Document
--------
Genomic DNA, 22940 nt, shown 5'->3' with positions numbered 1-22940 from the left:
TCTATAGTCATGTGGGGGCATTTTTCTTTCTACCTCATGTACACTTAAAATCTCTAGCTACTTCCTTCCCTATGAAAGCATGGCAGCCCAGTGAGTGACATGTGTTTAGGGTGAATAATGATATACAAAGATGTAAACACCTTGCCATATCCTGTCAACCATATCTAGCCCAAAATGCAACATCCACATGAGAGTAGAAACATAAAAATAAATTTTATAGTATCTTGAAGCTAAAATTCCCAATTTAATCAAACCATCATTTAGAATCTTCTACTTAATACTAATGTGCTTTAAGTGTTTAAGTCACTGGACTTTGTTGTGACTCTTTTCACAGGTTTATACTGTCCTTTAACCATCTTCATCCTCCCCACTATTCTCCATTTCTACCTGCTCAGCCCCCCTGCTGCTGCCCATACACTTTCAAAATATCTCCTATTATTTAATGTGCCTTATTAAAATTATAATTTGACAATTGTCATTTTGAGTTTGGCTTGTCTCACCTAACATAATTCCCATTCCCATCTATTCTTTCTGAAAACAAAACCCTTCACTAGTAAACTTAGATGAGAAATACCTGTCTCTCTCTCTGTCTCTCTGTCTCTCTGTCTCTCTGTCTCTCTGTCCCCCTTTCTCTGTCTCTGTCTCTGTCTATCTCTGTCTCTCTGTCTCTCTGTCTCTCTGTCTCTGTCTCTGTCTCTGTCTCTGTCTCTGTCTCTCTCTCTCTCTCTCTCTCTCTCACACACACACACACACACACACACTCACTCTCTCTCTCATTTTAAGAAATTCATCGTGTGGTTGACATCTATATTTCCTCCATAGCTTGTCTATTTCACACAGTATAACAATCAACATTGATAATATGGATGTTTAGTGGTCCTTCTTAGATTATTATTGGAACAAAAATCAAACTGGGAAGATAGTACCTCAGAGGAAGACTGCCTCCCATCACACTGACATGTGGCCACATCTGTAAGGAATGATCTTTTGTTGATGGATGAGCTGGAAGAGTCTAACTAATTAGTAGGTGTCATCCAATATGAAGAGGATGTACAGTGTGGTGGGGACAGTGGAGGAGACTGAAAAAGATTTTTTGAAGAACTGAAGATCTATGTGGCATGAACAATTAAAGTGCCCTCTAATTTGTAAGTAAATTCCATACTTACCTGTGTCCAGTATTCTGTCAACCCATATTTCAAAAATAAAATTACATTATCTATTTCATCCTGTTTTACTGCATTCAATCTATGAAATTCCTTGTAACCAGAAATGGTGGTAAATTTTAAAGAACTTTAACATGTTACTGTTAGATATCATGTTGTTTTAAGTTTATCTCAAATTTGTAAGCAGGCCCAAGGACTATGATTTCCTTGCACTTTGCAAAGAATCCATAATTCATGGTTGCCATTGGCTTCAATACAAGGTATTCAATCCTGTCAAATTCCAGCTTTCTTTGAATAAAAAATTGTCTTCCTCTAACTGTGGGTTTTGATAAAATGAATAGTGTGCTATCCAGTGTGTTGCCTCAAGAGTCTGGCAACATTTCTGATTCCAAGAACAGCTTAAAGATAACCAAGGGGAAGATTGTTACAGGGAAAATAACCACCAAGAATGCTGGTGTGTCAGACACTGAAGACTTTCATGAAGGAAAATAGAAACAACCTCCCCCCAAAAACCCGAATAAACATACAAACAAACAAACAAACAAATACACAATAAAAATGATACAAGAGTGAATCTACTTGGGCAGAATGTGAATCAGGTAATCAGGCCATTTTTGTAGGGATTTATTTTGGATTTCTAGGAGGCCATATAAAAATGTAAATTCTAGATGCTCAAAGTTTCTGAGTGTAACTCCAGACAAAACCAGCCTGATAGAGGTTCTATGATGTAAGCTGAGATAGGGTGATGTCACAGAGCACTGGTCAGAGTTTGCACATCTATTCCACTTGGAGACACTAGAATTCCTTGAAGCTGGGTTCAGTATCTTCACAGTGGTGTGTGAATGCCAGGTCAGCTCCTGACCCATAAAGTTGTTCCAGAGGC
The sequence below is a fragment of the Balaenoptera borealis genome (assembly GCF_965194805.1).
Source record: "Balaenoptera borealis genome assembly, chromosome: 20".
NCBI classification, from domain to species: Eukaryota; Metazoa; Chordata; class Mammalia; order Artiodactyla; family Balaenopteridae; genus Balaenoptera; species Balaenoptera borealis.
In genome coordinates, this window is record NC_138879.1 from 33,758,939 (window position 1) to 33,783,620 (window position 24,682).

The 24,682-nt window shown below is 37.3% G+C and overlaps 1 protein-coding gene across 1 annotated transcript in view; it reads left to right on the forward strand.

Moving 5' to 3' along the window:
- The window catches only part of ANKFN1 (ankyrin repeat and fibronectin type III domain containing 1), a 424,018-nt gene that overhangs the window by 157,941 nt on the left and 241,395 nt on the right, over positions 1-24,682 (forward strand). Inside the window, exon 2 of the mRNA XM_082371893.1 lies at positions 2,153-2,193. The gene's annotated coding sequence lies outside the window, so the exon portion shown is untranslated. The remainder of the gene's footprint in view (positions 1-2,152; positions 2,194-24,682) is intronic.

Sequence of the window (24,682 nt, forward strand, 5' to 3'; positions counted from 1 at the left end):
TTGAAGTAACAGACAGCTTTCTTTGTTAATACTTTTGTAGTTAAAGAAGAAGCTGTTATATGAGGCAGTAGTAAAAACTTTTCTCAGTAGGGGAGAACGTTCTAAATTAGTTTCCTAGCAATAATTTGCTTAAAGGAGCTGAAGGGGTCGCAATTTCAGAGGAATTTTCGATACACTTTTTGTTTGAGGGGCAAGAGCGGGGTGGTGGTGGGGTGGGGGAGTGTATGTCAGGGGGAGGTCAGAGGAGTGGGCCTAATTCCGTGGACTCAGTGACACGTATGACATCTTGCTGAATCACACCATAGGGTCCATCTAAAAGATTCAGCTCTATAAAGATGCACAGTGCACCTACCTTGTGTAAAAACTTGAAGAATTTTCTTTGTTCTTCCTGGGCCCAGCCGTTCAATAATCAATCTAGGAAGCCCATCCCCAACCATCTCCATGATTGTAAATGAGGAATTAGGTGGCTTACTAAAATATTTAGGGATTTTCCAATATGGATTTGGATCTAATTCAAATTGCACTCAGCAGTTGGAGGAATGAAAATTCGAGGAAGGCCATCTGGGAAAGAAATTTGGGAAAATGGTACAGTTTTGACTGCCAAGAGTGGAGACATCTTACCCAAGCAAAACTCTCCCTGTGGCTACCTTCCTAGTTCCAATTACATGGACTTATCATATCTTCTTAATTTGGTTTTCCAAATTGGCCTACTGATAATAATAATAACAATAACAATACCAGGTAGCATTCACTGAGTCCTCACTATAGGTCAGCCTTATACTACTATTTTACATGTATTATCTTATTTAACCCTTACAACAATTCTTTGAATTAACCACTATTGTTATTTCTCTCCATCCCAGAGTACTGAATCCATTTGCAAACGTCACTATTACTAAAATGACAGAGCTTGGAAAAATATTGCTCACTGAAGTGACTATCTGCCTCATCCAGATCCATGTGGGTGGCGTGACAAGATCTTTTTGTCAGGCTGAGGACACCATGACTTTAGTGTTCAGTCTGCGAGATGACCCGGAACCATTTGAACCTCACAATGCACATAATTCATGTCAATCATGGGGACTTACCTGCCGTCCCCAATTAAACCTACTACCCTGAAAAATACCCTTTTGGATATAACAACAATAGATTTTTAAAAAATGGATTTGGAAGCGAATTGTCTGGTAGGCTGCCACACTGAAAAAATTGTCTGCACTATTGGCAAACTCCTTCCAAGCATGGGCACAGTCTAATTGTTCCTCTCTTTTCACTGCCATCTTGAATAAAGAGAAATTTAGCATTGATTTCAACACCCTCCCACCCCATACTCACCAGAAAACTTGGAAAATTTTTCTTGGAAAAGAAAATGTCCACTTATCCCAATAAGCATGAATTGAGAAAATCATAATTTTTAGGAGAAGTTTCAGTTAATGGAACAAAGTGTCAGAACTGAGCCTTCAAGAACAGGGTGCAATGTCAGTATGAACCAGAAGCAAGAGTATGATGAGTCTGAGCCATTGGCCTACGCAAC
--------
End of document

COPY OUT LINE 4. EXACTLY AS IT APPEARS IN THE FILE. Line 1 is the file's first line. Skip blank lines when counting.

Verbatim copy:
Source record: "Balaenoptera borealis genome assembly, chromosome: 20".